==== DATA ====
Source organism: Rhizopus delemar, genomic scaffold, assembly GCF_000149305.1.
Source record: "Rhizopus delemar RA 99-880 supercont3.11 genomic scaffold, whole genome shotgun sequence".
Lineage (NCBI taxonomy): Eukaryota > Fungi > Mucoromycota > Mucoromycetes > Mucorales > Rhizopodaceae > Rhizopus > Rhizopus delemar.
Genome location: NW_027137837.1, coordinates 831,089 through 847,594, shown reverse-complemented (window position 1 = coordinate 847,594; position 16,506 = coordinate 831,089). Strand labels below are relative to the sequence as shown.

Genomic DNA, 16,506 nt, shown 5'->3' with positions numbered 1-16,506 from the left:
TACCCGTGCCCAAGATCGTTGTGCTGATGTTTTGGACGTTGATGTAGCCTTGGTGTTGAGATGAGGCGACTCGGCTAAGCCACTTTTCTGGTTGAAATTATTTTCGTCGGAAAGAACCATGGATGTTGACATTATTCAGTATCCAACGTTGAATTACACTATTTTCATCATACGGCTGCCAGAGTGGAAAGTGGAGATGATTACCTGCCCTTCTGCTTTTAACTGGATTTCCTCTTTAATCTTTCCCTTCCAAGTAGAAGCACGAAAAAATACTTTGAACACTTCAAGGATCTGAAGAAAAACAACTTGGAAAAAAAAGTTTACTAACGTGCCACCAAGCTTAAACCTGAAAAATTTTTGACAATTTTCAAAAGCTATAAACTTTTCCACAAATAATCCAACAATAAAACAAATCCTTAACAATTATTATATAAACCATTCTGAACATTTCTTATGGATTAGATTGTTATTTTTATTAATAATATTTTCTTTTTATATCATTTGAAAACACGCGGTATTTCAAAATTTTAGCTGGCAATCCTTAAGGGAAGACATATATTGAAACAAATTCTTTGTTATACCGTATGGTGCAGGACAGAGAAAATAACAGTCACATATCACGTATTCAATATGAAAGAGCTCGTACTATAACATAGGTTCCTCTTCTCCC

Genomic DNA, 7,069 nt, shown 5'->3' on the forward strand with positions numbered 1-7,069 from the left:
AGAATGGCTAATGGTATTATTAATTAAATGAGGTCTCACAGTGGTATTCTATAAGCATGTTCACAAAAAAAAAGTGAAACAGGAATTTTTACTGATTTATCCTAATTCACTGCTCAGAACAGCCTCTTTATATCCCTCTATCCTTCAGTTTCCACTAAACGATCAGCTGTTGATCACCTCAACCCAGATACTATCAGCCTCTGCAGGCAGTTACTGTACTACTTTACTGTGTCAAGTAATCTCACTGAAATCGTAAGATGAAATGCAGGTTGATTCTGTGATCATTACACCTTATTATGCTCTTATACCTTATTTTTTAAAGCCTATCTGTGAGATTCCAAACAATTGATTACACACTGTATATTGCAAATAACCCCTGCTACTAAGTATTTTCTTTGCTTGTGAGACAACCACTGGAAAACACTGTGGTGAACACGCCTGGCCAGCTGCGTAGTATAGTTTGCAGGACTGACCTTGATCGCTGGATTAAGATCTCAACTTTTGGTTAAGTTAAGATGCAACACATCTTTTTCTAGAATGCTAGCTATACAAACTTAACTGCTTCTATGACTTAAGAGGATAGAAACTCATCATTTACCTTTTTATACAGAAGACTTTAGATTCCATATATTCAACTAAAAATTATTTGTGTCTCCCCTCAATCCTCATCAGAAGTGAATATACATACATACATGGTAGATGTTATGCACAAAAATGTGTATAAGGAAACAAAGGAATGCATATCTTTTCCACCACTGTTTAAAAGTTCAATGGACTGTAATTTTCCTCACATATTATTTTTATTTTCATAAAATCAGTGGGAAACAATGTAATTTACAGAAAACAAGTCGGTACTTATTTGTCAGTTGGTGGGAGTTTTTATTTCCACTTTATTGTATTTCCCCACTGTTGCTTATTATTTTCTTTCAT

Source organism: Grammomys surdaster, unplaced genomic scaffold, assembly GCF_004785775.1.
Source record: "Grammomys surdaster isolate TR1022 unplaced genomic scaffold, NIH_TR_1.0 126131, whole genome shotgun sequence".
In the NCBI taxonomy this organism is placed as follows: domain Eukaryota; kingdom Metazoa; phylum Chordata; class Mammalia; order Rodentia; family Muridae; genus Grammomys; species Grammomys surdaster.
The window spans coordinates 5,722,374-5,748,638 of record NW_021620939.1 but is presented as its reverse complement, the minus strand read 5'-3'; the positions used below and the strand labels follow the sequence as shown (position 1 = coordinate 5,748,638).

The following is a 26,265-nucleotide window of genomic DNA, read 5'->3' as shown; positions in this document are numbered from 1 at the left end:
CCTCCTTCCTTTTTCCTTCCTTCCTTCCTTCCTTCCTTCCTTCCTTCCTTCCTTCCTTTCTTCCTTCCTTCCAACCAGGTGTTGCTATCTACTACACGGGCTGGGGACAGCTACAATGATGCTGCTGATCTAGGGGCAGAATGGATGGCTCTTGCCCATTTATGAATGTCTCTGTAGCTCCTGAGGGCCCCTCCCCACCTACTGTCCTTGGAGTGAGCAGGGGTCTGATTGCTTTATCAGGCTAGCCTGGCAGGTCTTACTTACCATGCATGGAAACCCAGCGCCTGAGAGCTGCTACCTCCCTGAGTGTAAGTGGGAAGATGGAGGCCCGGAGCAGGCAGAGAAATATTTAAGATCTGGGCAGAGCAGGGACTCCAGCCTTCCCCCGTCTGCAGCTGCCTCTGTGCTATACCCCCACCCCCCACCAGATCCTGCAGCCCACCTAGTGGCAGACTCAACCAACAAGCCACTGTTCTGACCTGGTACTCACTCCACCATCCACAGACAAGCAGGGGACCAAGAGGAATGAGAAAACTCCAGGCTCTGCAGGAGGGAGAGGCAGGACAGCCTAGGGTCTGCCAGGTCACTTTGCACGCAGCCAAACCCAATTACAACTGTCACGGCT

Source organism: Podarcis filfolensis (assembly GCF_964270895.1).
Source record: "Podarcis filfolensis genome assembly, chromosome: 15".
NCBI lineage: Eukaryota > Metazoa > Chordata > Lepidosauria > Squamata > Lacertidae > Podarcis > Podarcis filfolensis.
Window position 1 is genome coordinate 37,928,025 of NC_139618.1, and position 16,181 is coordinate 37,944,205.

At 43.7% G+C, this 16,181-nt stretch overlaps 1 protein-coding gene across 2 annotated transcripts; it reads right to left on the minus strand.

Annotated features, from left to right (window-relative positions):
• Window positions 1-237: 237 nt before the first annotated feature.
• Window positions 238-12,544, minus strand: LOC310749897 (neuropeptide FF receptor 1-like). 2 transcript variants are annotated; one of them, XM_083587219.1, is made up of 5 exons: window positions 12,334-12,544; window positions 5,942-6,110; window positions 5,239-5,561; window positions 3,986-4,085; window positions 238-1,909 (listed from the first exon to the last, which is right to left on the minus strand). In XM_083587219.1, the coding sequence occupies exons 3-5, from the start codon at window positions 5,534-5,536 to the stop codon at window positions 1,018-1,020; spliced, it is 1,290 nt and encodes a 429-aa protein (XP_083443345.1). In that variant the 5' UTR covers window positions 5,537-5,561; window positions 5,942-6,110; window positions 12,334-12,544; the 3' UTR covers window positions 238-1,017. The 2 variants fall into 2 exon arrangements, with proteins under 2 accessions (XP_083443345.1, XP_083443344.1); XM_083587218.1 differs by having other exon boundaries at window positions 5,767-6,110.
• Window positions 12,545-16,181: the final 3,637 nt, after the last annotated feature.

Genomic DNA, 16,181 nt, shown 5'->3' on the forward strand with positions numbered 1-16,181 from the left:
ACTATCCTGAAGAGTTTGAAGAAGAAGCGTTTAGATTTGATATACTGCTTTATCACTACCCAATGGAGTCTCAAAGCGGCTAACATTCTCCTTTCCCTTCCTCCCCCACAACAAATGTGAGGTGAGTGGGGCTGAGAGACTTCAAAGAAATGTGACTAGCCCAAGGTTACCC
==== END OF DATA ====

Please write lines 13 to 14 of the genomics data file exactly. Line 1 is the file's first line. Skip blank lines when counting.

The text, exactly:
The following is a 26,265-nucleotide window of genomic DNA, read 5'->3' as shown; positions in this document are numbered from 1 at the left end:
CCTCCTTCCTTTTTCCTTCCTTCCTTCCTTCCTTCCTTCCTTCCTTCCTTCCTTCCTTTCTTCCTTCCTTCCAACCAGGTGTTGCTATCTACTACACGGGCTGGGGACAGCTACAATGATGCTGCTGATCTAGGGGCAGAATGGATGGCTCTTGCCCATTTATGAATGTCTCTGTAGCTCCTGAGGGCCCCTCCCCACCTACTGTCCTTGGAGTGAGCAGGGGTCTGATTGCTTTATCAGGCTAGCCTGGCAGGTCTTACTTACCATGCATGGAAACCCAGCGCCTGAGAGCTGCTACCTCCCTGAGTGTAAGTGGGAAGATGGAGGCCCGGAGCAGGCAGAGAAATATTTAAGATCTGGGCAGAGCAGGGACTCCAGCCTTCCCCCGTCTGCAGCTGCCTCTGTGCTATACCCCCACCCCCCACCAGATCCTGCAGCCCACCTAGTGGCAGACTCAACCAACAAGCCACTGTTCTGACCTGGTACTCACTCCACCATCCACAGACAAGCAGGGGACCAAGAGGAATGAGAAAACTCCAGGCTCTGCAGGAGGGAGAGGCAGGACAGCCTAGGGTCTGCCAGGTCACTTTGCACGCAGCCAAACCCAATTACAACTGTCACGGCT